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  Sixty-two years ago, the green-white-green flag was hoisted and flagged above as the Union Jack was lowered, heralding the independence of Nigeria. One can only imagine the funfair and carnival-like atmosphere that pervaded the country on that auspicious day. Nigeria’s independence was well fought for, now it was time to prove why Nigeria was to gain her freedom in 1960. Many Nigerians held out hope. The country, alongside China, was tipped to become the next big economic giant.
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Seven years after Nigeria’s independence, the country in its infancy was thrown into a bloody civil war that consumed over three million people, mostly members of the southeastern part of the country. What followed after the war was an economic boom courtesy of crude oil in the Niger Delta. According to witnesses of this boom, the Nigerian naira was far stronger than the dollars. It was an era of plenty. Unfortunately, Nigeria might be blessed with natural resources, but she was cursed with bad leadership. Oil prosperity birthed crass corruption, and this financial corruption in return gave rise to poverty. By 1980, Nigeria was in a downward spiral, begging from those she once fed. This was to be made worse when gluttons in military uniforms in the coups, out-couped one another. Nigeria’s history, sadly, has been punctuated by military coups, and the bitterest of all, her economy managed by men meant to be confined in the barracks. Nigeria has been robbed and raped by the ruling class to the detriment of the common man.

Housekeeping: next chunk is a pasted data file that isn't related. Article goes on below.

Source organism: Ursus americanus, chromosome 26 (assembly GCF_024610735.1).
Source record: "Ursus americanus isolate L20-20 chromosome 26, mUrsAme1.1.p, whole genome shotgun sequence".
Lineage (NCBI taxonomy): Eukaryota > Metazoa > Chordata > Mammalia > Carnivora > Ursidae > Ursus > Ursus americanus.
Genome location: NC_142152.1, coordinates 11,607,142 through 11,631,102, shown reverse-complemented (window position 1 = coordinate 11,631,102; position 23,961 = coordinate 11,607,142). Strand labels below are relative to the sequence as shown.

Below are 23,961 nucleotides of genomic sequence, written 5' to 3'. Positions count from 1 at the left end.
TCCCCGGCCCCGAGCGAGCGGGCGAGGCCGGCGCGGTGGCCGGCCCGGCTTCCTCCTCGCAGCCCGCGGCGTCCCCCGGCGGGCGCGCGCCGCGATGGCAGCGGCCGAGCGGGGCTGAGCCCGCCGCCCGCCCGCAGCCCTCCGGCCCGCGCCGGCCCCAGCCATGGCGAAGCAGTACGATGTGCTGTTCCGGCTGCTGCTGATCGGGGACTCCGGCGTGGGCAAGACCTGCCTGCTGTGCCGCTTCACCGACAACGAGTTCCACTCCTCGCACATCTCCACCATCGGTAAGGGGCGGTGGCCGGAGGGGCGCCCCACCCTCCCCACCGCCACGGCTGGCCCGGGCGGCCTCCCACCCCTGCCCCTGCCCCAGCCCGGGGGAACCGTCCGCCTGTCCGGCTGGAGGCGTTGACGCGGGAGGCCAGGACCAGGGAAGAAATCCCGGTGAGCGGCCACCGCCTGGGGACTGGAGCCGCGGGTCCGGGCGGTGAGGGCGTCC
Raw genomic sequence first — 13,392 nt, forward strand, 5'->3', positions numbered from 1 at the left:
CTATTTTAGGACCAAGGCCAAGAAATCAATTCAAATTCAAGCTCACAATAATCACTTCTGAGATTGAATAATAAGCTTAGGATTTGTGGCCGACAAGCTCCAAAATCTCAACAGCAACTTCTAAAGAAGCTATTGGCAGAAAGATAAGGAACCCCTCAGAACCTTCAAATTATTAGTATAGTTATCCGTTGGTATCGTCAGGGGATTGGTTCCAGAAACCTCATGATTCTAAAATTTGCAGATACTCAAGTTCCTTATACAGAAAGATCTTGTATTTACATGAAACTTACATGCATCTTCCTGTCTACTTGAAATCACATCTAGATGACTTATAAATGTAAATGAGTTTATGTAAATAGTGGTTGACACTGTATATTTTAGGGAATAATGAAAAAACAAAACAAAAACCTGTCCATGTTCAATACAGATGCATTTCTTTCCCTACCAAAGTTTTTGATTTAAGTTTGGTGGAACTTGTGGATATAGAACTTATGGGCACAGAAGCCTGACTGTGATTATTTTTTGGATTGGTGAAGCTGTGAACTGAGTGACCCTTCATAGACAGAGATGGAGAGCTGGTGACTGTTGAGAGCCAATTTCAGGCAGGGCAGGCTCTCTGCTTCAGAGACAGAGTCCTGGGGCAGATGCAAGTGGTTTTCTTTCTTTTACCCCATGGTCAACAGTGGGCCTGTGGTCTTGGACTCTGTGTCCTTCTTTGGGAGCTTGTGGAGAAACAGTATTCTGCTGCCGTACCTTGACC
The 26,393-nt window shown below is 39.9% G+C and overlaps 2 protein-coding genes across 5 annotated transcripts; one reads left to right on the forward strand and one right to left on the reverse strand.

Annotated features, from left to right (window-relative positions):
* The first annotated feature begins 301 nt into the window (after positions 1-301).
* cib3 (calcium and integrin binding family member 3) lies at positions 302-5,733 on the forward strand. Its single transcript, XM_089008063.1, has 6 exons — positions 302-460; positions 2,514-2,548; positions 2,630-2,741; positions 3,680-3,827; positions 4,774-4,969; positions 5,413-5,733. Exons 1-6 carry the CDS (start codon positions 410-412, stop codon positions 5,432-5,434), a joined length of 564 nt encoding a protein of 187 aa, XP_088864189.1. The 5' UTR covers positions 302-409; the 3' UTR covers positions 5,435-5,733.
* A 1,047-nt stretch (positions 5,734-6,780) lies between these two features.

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The long years of impunity and corruption have transformed Nigeria into the poverty capital of the world. As I pen down this heartfelt letter, I am forced to reflect on Nigeria’s nationhood. The biggest problem is that we are not yet a nation. Various ethnicities have been at each other’s throats. Episodes of inter-ethnic conflicts are seen all over the nation. Painfully, a dossier of prayers has been made on behalf of this nation and it seems God has taken great delight in being silent, knowing fully well that our problem as a nation is a human factor and not necessarily spiritual. At 62, Nigeria has not recorded any tangible success except in the area of entertainment and education, most of which are individual victories. No doubt, Nigeria is blessed with brilliant minds and people, however, the challenge of leadership remains. In addressing the maladies that befuddle the nation, many have called for outright disintegration of various components that comprise the nation; others are calling for restructuring, and only God knows what that means. In conclusion, in reality, every country in the world is faced with one challenge or the other, but one thing is certain, advanced democracies and economies are miles ahead simply because of leadership. As we proceed to the polls next year, Nigerians are given another opportunity to right wrongs and rethink what they want as a nation and all sorts. One can only hope for the best. But work must be done. Sacrifices must be made. At Connect Nigeria, we are committed to reiterating the need for Nigeria and Nigerians to keep pushing, because the Nigerian project is possible. We can get it right and we must get it right in 2023. Happy Independence Day, Nigeria!
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This article was first published on 1st October 2022


Nnaemeka is an academic scholar with a degree in History and International Studies from the University of Nigeria, Nsukka. He is also a creative writer, content creator, storyteller, and social analyst.

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